Project Description

Responding to the Baldishol Tapestry: The making of my piece, Pica pica

I was invited to create a piece for “The Baldishol: A Medieval Norwegian tapestry inspires contemporary textiles“, an exhibition at Norway House in June 2020.

For my piece I am creating a cut paper design which will be digitally printed on to velvet. To start the process, I am hand-carving stamps to print the paper with textures and patterns from the tapestry. I talk about this and show some of the carving in the video above.

The next step was to print my stamps onto paper. I spent most of a day trying to make this work and I was really frustrated with the results. My goal was to get paper with bold patterns but that were a color-on-color effect. I wanted them to read as once color from a distance and not look like brown-on-yellow like this one I tried printing with block printing paint. I didn’t realize that block printing paints come in a very limited color palette, complicated by the epidemic and the ability for stores to restock or sell online. I have a lot of experience color mixing with dyes, but these paints behaved very differently and I could not get the colors I wanted.

So I started to brainstorm other materials that might work. Dye ink pads came the closest, until I had a brainstorm with a little help of my sister. I was telling her about my frustration and what I was trying to do while she was baking something in her kitchen. She made a comment about a drop of oil on the page of her cookbook and how it discolored the page. I had thought about oil as a printing material, but I had convinced myself it wouldn’t work and the oil would bleed too much. But then when she said out loud what I had been thinking, I had to try it. So I poured a little olive oil in a bowl and grabbed a scrap of cotton fabric. I lightly oiled each carved block and laid a sheet of paper on top.

The result was exactly what I was going for! The oil darkened the paper so that I had a twotone effect but the papers were all still a single color. I will admit that I did a little dance around my studio at this point. I spent a couple of hours printing the six stamps I carved onto six different colors of paper and I hung them in my studio windows to finish soaking in (since oil doesn’t really “dry”).

The Baldishol Tapestry (shown above, image from Norway House) was the inspiration for the exhibition that this piece is a part of. For my design, I wanted to take elements from the tapestry but not copy the art directly. I liked the birds in the design, so I decided to make my design feature the birds. This was part of my original design for the piece, but the process of making it took a few turns I didn’t expect.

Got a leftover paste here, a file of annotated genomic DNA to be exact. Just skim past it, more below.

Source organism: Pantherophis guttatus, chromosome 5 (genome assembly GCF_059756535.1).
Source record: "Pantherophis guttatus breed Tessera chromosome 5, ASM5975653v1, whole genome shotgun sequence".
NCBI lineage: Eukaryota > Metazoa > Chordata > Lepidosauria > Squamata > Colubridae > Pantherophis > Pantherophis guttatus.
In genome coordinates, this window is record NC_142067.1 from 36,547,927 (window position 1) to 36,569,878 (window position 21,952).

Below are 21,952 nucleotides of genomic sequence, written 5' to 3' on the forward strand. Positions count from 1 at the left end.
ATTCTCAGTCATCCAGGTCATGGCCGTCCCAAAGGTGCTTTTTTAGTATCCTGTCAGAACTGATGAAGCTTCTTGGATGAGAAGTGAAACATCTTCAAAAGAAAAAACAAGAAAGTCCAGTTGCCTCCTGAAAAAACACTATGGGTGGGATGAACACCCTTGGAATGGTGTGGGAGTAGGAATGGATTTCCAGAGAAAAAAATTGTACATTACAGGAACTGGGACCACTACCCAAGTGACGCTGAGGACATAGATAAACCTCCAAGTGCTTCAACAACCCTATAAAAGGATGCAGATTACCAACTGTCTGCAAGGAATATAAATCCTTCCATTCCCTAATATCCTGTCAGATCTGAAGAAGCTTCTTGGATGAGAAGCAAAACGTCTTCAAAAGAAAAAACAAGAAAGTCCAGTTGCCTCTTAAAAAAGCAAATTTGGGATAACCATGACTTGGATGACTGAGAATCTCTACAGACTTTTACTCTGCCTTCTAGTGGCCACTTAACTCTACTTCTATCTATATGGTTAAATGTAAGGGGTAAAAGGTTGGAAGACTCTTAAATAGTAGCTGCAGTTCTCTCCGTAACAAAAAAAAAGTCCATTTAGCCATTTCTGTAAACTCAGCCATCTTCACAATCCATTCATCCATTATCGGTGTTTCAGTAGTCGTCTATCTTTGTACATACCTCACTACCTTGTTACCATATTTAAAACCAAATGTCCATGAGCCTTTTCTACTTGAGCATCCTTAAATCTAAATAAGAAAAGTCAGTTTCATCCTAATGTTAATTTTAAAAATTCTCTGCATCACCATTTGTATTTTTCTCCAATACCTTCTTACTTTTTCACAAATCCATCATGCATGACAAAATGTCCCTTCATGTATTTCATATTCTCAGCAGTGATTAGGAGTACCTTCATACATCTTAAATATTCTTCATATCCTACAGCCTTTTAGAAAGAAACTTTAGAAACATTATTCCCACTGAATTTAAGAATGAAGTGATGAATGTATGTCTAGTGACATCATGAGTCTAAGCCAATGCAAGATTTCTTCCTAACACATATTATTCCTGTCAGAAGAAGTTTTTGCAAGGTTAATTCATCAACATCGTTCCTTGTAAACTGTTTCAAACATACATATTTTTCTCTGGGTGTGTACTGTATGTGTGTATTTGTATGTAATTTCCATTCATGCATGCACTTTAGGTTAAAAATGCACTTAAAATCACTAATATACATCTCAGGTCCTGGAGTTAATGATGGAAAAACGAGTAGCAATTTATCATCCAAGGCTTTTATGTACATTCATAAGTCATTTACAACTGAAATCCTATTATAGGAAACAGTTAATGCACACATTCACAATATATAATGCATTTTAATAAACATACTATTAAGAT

I wrote this statement to accompany the piece at the exhibition:

This design is named Pica pica, which is the genus and species name of the magpie. Magpies are often the unwitting target of the cuckoo, a bird who lays its eggs in another bird’s nest. Although I had sketched and planned this design during the previous fall, I didn’t start the hands-on part of making it until early spring of 2020, just a few weeks before the COVID-virus sent most of the world into quarantine. As the weeks went by, I realized that my plan was going to have to take a detour. I couldn’t work in the studio I had intended to, the materials I thought I was going to use were unavailable, and I was stuck in my “nest” with a proverbial cuckoo’s egg; artwork that was going to need to be totally different than what I thought it would be. So I started to re-think the way that this design was going to take shape. Inspired by elements and colors from the Baldishol Tapestry, I created this fabric design from cut paper illustrations, made from paper pulled from my stash. I wanted to echo some of the woven textures and shapes from the tapestry that inspired the design, so I hand-carved stamps to create subtle textures on the paper. After some trial and error, I printed the stamp designs not with paint, but with olive oil from my kitchen cabinet. I scanned the paper art and digitally assembled it into a repeating pattern which was then printed on to velvet fabric.

Instead of flocking around the figures like they are in the Tapestry, my birds are settled in nests that are shaped like the curved ribbons in the border of the Tapestry design. I sketched out the design and then created four copies using pieces of the paper that I printed with oil. Each one has small differences in the patterns, colors and layout of the elements. I scanned each piece individually and then assembled a repeating pattern digitally. A cool thing about printing digitally is that I can change the scale of the pattern easily.

a cut paper illustration of a bird

So after I had put together a repeating pattern, then I chose the scale to print it at so it would fit the bench I wanted to upholster with the fabric. The design repeat ended up being about 20×32 inches and I rotated it so I could print it without having to worry about the width of the fabric. For my final piece I printed the design both on velvet and a lightweight twill. Because of all of the virus related delays, I wasn’t sure which fabric would end up working better and I knew I wouldn’t have time to reprint.

image of a repeating pattern of birds

Ultimately, I chose to use the velvet for my upholstered bench and matching pillow. The exhibition opens on Friday June 26, but in the meantime here’s a little sneak peek at the finished piece.

the end of an upholstered bench
See this design at Spoonflower

Talking about my piece at Norway House